It took awhile, but I finally got around to processing and uploading the images from 2014.
M13 - The Hercules Cluster
This is the first usable image taken with the 8300 camera and the EQ8 mount, both are new additions to the ever growing collection of gear.
This is probably my best picture of M13 so far but it could certainly stand for some improvements. Since taking the image, I've dome some improvement on the guiding, procesing and so on and am looking forward to another shot at it this summer.
The Orion Nebula is perhaps the most spectacular of all deep sky objects.
This image is from a stack of frames taken over two nights. Some of the frames are IR filtered, some are not.
This image, for what it's worth, is nothing compared to the really good images you can find elsewhere on the web.
If you've never seen this nebula before, its worth looking for images taken with high end amateur or professional gear, you will be amazed.
The Pleides are a large spectacular star cluster, both visually and photographically. The hot, bright stars in the cluster illuminate the surrounding dust creating a reflective nebula.
This image was taken over two different nights and includes a number of frames taken without an IR cutoff filter.
Due to these frames, a small amount of reddish haze shows up in the background, particularily in the lower right area. This bit of red represents some of the IR (heat) energy present in and around the nebula.
The Pacman Nebula is an emission nebula found in the Cassiopeia constellation. Besides the nebula itself, one thing that strikes me is the sheer number of stars that show up here.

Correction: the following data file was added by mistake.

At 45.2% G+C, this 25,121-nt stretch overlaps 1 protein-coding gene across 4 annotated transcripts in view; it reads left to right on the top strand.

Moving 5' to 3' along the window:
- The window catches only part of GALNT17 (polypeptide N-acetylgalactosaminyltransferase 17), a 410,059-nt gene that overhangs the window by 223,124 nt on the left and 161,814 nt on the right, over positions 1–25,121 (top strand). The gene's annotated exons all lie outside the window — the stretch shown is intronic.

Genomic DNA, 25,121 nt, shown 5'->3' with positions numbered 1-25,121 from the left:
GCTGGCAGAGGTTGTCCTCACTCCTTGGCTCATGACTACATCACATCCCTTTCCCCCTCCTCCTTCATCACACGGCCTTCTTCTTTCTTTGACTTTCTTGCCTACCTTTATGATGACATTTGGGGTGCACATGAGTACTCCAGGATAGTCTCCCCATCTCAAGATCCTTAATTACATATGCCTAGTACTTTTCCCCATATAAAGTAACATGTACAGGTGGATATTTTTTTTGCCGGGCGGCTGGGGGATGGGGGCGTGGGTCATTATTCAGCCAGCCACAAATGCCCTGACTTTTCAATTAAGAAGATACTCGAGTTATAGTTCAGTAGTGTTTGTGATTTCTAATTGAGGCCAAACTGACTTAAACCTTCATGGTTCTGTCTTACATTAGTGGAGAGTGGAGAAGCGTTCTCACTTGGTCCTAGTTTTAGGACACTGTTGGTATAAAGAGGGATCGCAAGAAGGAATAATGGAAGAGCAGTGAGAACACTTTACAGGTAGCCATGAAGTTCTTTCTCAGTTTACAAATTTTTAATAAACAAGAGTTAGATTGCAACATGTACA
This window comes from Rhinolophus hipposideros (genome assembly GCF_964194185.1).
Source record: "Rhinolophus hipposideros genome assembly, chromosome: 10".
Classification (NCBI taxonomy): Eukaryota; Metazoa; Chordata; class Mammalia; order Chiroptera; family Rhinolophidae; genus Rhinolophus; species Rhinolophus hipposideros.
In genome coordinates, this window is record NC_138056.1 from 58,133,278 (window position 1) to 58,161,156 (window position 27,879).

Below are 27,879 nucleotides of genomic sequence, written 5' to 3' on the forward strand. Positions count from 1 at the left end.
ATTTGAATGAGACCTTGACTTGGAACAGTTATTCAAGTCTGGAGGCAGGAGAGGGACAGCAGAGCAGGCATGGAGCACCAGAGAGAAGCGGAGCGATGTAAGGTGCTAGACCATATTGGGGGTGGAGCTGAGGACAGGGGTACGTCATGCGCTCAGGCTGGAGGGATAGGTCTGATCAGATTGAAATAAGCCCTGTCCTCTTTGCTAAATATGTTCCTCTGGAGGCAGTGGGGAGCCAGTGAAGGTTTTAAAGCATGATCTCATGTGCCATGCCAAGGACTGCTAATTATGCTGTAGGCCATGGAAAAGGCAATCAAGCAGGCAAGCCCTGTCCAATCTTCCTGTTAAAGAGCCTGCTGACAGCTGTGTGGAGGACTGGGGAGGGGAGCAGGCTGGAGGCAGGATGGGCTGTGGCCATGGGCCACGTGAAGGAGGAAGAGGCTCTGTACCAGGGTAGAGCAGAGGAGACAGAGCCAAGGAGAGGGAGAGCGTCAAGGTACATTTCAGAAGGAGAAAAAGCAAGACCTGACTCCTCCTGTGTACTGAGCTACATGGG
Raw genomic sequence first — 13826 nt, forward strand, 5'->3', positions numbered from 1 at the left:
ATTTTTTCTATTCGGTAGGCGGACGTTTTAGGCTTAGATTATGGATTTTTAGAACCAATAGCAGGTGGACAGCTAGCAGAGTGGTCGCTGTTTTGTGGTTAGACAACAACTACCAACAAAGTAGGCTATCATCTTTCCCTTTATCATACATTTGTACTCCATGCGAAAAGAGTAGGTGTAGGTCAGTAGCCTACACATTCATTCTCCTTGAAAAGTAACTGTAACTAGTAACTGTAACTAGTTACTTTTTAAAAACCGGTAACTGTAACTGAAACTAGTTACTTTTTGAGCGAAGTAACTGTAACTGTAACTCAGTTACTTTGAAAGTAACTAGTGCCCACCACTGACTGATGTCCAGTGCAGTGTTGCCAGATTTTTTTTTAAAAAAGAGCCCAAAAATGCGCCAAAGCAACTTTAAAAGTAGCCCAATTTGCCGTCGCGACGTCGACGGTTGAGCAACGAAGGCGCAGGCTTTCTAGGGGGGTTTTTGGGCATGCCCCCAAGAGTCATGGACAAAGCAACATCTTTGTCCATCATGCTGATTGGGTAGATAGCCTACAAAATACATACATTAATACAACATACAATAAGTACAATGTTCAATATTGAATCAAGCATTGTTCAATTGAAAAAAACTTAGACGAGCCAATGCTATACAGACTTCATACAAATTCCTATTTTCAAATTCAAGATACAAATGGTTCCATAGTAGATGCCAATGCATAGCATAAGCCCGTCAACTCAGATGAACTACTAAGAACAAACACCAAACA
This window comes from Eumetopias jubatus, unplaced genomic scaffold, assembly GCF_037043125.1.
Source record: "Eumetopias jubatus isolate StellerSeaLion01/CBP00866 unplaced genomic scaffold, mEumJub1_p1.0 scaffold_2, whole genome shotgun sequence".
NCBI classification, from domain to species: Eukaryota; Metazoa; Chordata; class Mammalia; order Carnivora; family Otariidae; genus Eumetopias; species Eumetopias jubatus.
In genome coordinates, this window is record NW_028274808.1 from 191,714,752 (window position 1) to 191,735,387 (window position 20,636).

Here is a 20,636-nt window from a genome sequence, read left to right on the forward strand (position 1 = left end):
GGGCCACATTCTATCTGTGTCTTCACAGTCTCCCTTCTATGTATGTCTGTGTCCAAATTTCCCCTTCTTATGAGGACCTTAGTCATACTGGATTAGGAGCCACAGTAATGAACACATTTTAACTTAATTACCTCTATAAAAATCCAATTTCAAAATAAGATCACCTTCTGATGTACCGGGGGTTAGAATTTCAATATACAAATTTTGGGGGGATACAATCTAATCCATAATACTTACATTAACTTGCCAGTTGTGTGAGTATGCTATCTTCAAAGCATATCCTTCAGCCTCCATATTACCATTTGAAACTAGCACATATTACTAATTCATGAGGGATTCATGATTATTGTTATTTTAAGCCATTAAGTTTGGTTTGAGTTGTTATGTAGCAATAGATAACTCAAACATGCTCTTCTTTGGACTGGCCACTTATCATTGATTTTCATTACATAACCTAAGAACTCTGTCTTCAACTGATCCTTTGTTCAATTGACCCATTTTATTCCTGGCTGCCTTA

The Cassiopeia constellation is in the plane of our galaxy (ie: its in the band of the Milky Way as seen from Earth) and so the density of stars is very high.
The variation of star color is also quite impressive in this part of the sky. If you look closely, other than the obvious red and blue stars, you will also find yellows, violets, whites, golds and more.
This was mostly just a test image to see if I could use my short refractor as the guidescope for the EdgeHD 11.
Well, I did get an image, the image shows a galaxy (and some neighbors too), but I will probably not try this combination again.
The long focal length of the Edge (2800mm) pretty much demands a very accurate guiding system. I normally use the Celestron OAG for accomplishing this, and it does indeed work. However, using a separate guidescope instead of an OAG has some convenience benefits so I thought I'd give it a try.
Although this image did not work that well, I think that a longer focal length guidescope would work quite nicely, particularily if the Edge is fitted with the focal reducer. I do have both of these things in the kit, so maybe next time on a different subject...
As for imaging the Deer Lick again, long exposure time is the key. Its not the biggest or brightest galaxy in the sky so lots of exposure time is needed to get a good image. Much more than you see here. Again, maybe next time.
The Ring Nebula is probably the most famous planetary nebula in the northern skies. And it is also a favorite of mine for testing and equipment calibration. For most of the summer and fall its more or less directly overhead and I can easily target it from the backyard.
This image replaces the one I took a few years ago with the C8. This time I used the EdgeHD 11 mounted on the EQ8. The camera was also new, its a Celestron Nightscape 8300 CCD camera.
I quite like the new camera. I've found that the CCD chip seems more sensitive and less susceptable to blooming and other photographic aberrations than a CMOS based DSLR. Also, the CCD has a cooler that really cuts down on thermal noise that would otherwise show up in the pictures.
This camera uses the color version of the KAF-8300 sensor so all the pictures here were shot using OSC (one shot color mode). When buying the camers, I did consider a monochrome unit with an LRGB filter wheel, but in the end OSC does do the job. The color camera gets me full color frames right of the sensor and the post processing is fast and easy (and free too, if you use DSS).